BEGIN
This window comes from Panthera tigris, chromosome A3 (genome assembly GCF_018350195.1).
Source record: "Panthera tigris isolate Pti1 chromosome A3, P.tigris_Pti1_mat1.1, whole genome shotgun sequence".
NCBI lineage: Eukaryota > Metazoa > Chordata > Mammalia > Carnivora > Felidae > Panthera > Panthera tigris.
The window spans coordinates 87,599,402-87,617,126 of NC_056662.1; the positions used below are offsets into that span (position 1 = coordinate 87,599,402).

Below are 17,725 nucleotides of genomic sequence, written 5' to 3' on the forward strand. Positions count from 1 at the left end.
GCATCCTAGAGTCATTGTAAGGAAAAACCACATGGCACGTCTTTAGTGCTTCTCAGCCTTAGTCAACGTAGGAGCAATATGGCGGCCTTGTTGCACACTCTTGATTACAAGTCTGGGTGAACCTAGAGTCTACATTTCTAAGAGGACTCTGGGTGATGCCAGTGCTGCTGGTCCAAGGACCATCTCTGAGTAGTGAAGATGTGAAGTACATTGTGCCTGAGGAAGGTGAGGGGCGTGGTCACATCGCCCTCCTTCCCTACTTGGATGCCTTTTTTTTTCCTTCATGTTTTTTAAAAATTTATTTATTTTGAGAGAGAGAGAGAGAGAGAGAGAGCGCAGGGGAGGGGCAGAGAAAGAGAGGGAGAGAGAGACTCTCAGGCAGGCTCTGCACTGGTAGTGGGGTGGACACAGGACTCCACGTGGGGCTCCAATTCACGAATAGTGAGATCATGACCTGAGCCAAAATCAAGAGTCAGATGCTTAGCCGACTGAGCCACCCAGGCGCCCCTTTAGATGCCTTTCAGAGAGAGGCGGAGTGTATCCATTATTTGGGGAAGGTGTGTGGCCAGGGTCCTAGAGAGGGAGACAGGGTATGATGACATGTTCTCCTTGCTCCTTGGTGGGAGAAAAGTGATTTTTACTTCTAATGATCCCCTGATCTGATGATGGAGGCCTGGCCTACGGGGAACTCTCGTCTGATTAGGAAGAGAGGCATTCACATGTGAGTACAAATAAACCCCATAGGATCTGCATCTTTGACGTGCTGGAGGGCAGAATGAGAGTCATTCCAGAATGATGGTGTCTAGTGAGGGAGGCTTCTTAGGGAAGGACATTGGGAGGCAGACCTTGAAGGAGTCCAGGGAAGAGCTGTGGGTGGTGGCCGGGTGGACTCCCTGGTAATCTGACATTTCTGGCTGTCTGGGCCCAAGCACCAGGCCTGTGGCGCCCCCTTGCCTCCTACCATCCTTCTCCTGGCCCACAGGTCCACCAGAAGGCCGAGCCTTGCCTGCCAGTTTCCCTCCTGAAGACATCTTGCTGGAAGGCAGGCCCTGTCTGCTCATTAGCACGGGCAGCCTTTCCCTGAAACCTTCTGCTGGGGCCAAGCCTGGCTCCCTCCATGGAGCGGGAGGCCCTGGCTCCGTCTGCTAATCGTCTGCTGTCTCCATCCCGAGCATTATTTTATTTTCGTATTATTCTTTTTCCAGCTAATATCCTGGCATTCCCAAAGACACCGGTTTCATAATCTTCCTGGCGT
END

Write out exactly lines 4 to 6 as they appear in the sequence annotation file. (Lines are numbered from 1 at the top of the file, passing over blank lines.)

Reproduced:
The window spans coordinates 87,599,402-87,617,126 of NC_056662.1; the positions used below are offsets into that span (position 1 = coordinate 87,599,402).

Below are 17,725 nucleotides of genomic sequence, written 5' to 3' on the forward strand. Positions count from 1 at the left end.
GCATCCTAGAGTCATTGTAAGGAAAAACCACATGGCACGTCTTTAGTGCTTCTCAGCCTTAGTCAACGTAGGAGCAATATGGCGGCCTTGTTGCACACTCTTGATTACAAGTCTGGGTGAACCTAGAGTCTACATTTCTAAGAGGACTCTGGGTGATGCCAGTGCTGCTGGTCCAAGGACCATCTCTGAGTAGTGAAGATGTGAAGTACATTGTGCCTGAGGAAGGTGAGGGGCGTGGTCACATCGCCCTCCTTCCCTACTTGGATGCCTTTTTTTTTCCTTCATGTTTTTTAAAAATTTATTTATTTTGAGAGAGAGAGAGAGAGAGAGAGAGCGCAGGGGAGGGGCAGAGAAAGAGAGGGAGAGAGAGACTCTCAGGCAGGCTCTGCACTGGTAGTGGGGTGGACACAGGACTCCACGTGGGGCTCCAATTCACGAATAGTGAGATCATGACCTGAGCCAAAATCAAGAGTCAGATGCTTAGCCGACTGAGCCACCCAGGCGCCCCTTTAGATGCCTTTCAGAGAGAGGCGGAGTGTATCCATTATTTGGGGAAGGTGTGTGGCCAGGGTCCTAGAGAGGGAGACAGGGTATGATGACATGTTCTCCTTGCTCCTTGGTGGGAGAAAAGTGATTTTTACTTCTAATGATCCCCTGATCTGATGATGGAGGCCTGGCCTACGGGGAACTCTCGTCTGATTAGGAAGAGAGGCATTCACATGTGAGTACAAATAAACCCCATAGGATCTGCATCTTTGACGTGCTGGAGGGCAGAATGAGAGTCATTCCAGAATGATGGTGTCTAGTGAGGGAGGCTTCTTAGGGAAGGACATTGGGAGGCAGACCTTGAAGGAGTCCAGGGAAGAGCTGTGGGTGGTGGCCGGGTGGACTCCCTGGTAATCTGACATTTCTGGCTGTCTGGGCCCAAGCACCAGGCCTGTGGCGCCCCCTTGCCTCCTACCATCCTTCTCCTGGCCCACAGGTCCACCAGAAGGCCGAGCCTTGCCTGCCAGTTTCCCTCCTGAAGACATCTTGCTGGAAGGCAGGCCCTGTCTGCTCATTAGCACGGGCAGCCTTTCCCTGAAACCTTCTGCTGGGGCCAAGCCTGGCTCCCTCCATGGAGCGGGAGGCCCTGGCTCCGTCTGCTAATCGTCTGCTGTCTCCATCCCGAGCATTATTTTATTTTCGTATTATTCTTTTTCCAGCTAATATCCTGGCATTCCCAAAGACACCGGTTTCATAATCTTCCTGGCGT